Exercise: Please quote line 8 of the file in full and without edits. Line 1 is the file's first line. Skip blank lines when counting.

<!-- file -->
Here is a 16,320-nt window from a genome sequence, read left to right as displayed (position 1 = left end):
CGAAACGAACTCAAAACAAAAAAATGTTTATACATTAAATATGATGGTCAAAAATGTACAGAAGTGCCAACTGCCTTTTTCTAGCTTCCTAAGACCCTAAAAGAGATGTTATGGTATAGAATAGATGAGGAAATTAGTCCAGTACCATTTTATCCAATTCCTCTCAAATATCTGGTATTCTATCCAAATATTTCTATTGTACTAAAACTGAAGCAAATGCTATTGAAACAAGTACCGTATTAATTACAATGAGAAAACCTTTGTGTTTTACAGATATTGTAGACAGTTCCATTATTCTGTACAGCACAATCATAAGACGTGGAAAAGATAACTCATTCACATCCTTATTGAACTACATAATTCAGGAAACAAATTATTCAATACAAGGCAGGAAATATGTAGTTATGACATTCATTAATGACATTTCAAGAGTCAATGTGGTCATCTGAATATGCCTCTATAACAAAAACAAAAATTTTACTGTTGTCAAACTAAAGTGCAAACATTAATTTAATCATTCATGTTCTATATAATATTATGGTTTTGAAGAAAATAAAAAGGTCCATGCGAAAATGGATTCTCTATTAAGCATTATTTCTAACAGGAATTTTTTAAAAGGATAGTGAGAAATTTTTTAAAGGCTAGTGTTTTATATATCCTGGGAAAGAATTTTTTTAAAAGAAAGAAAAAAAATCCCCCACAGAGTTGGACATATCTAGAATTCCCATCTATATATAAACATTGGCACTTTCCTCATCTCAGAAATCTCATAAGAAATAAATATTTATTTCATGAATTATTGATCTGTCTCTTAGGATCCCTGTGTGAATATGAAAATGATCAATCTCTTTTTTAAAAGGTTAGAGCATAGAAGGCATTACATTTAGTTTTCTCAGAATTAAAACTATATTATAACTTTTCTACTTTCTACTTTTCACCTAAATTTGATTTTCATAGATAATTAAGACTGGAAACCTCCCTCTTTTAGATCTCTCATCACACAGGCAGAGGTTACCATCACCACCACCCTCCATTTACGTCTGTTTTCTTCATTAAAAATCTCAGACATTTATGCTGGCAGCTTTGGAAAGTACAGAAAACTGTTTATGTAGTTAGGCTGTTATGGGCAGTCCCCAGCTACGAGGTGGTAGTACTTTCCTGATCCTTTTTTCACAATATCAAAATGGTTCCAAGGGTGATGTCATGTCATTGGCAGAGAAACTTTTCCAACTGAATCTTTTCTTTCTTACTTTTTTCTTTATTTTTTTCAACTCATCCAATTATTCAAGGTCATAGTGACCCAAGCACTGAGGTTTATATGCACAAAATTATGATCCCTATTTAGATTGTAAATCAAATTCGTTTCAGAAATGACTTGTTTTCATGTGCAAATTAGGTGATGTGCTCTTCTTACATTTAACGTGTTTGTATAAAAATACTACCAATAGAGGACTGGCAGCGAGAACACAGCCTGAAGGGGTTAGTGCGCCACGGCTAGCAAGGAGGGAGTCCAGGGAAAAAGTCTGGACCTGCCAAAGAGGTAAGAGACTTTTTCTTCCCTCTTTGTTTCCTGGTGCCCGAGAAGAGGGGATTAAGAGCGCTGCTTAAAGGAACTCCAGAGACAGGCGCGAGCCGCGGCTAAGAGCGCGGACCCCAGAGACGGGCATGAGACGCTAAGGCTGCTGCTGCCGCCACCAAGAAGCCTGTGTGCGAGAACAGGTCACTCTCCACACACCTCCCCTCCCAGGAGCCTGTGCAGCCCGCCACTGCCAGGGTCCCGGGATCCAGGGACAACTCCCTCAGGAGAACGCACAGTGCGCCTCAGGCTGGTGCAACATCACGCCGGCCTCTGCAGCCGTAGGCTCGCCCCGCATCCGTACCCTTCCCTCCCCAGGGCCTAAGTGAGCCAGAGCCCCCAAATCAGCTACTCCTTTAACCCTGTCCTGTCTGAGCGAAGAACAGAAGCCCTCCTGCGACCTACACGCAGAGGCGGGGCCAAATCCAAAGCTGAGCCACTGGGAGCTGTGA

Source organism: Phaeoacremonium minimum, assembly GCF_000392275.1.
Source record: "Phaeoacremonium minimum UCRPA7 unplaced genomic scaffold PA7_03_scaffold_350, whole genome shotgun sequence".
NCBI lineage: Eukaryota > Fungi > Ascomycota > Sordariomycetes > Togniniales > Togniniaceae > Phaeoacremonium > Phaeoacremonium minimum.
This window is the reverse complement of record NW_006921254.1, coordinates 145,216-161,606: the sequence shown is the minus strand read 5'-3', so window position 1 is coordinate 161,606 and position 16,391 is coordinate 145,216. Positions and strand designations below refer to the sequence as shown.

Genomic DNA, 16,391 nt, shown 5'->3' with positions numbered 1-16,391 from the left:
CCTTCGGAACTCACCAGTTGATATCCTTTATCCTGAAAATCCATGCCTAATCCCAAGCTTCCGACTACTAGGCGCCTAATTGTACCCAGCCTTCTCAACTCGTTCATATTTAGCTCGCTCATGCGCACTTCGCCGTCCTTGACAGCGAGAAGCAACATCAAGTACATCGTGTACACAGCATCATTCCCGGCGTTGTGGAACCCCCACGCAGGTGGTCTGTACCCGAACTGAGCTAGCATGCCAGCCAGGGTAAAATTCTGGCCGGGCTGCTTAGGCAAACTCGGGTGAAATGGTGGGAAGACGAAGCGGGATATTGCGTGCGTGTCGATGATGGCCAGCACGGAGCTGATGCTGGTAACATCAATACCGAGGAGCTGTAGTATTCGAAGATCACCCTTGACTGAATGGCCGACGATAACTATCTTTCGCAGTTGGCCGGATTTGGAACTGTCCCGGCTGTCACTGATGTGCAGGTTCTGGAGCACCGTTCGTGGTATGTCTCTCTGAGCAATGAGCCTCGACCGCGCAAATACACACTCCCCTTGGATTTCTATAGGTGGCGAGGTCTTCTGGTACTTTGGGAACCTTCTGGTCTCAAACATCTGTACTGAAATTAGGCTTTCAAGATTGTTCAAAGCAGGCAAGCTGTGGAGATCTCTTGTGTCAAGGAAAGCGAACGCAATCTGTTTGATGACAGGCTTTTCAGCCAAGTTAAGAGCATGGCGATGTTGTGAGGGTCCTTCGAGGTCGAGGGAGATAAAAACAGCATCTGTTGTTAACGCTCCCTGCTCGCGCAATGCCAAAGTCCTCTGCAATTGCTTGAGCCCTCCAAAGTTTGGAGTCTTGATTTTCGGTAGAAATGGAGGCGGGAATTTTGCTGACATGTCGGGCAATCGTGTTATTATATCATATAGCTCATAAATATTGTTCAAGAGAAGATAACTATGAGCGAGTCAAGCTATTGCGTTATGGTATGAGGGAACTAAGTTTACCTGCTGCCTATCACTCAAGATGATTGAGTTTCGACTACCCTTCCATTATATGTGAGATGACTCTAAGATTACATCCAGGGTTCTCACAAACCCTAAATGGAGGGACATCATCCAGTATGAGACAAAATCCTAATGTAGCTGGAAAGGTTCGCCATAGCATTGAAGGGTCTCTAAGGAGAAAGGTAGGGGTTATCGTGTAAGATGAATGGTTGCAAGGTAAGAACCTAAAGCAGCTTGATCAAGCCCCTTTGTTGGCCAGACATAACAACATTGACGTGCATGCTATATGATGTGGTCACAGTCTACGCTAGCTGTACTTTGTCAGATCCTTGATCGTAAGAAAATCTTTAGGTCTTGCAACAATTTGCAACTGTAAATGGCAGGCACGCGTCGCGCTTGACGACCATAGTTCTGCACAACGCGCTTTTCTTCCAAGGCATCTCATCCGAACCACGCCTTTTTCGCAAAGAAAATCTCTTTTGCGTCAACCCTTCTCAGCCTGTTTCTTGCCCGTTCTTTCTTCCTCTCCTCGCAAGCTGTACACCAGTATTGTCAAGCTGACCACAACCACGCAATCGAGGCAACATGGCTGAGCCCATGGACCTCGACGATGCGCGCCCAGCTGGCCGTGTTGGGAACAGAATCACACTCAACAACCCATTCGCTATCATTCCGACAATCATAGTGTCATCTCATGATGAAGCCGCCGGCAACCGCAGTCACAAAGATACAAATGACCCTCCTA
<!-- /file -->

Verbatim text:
CCTTCGGAACTCACCAGTTGATATCCTTTATCCTGAAAATCCATGCCTAATCCCAAGCTTCCGACTACTAGGCGCCTAATTGTACCCAGCCTTCTCAACTCGTTCATATTTAGCTCGCTCATGCGCACTTCGCCGTCCTTGACAGCGAGAAGCAACATCAAGTACATCGTGTACACAGCATCATTCCCGGCGTTGTGGAACCCCCACGCAGGTGGTCTGTACCCGAACTGAGCTAGCATGCCAGCCAGGGTAAAATTCTGGCCGGGCTGCTTAGGCAAACTCGGGTGAAATGGTGGGAAGACGAAGCGGGATATTGCGTGCGTGTCGATGATGGCCAGCACGGAGCTGATGCTGGTAACATCAATACCGAGGAGCTGTAGTATTCGAAGATCACCCTTGACTGAATGGCCGACGATAACTATCTTTCGCAGTTGGCCGGATTTGGAACTGTCCCGGCTGTCACTGATGTGCAGGTTCTGGAGCACCGTTCGTGGTATGTCTCTCTGAGCAATGAGCCTCGACCGCGCAAATACACACTCCCCTTGGATTTCTATAGGTGGCGAGGTCTTCTGGTACTTTGGGAACCTTCTGGTCTCAAACATCTGTACTGAAATTAGGCTTTCAAGATTGTTCAAAGCAGGCAAGCTGTGGAGATCTCTTGTGTCAAGGAAAGCGAACGCAATCTGTTTGATGACAGGCTTTTCAGCCAAGTTAAGAGCATGGCGATGTTGTGAGGGTCCTTCGAGGTCGAGGGAGATAAAAACAGCATCTGTTGTTAACGCTCCCTGCTCGCGCAATGCCAAAGTCCTCTGCAATTGCTTGAGCCCTCCAAAGTTTGGAGTCTTGATTTTCGGTAGAAATGGAGGCGGGAATTTTGCTGACATGTCGGGCAATCGTGTTATTATATCATATAGCTCATAAATATTGTTCAAGAGAAGATAACTATGAGCGAGTCAAGCTATTGCGTTATGGTATGAGGGAACTAAGTTTACCTGCTGCCTATCACTCAAGATGATTGAGTTTCGACTACCCTTCCATTATATGTGAGATGACTCTAAGATTACATCCAGGGTTCTCACAAACCCTAAATGGAGGGACATCATCCAGTATGAGACAAAATCCTAATGTAGCTGGAAAGGTTCGCCATAGCATTGAAGGGTCTCTAAGGAGAAAGGTAGGGGTTATCGTGTAAGATGAATGGTTGCAAGGTAAGAACCTAAAGCAGCTTGATCAAGCCCCTTTGTTGGCCAGACATAACAACATTGACGTGCATGCTATATGATGTGGTCACAGTCTACGCTAGCTGTACTTTGTCAGATCCTTGATCGTAAGAAAATCTTTAGGTCTTGCAACAATTTGCAACTGTAAATGGCAGGCACGCGTCGCGCTTGACGACCATAGTTCTGCACAACGCGCTTTTCTTCCAAGGCATCTCATCCGAACCACGCCTTTTTCGCAAAGAAAATCTCTTTTGCGTCAACCCTTCTCAGCCTGTTTCTTGCCCGTTCTTTCTTCCTCTCCTCGCAAGCTGTACACCAGTATTGTCAAGCTGACCACAACCACGCAATCGAGGCAACATGGCTGAGCCCATGGACCTCGACGATGCGCGCCCAGCTGGCCGTGTTGGGAACAGAATCACACTCAACAACCCATTCGCTATCATTCCGACAATCATAGTGTCATCTCATGATGAAGCCGCCGGCAACCGCAGTCACAAAGATACAAATGACCCTCCTA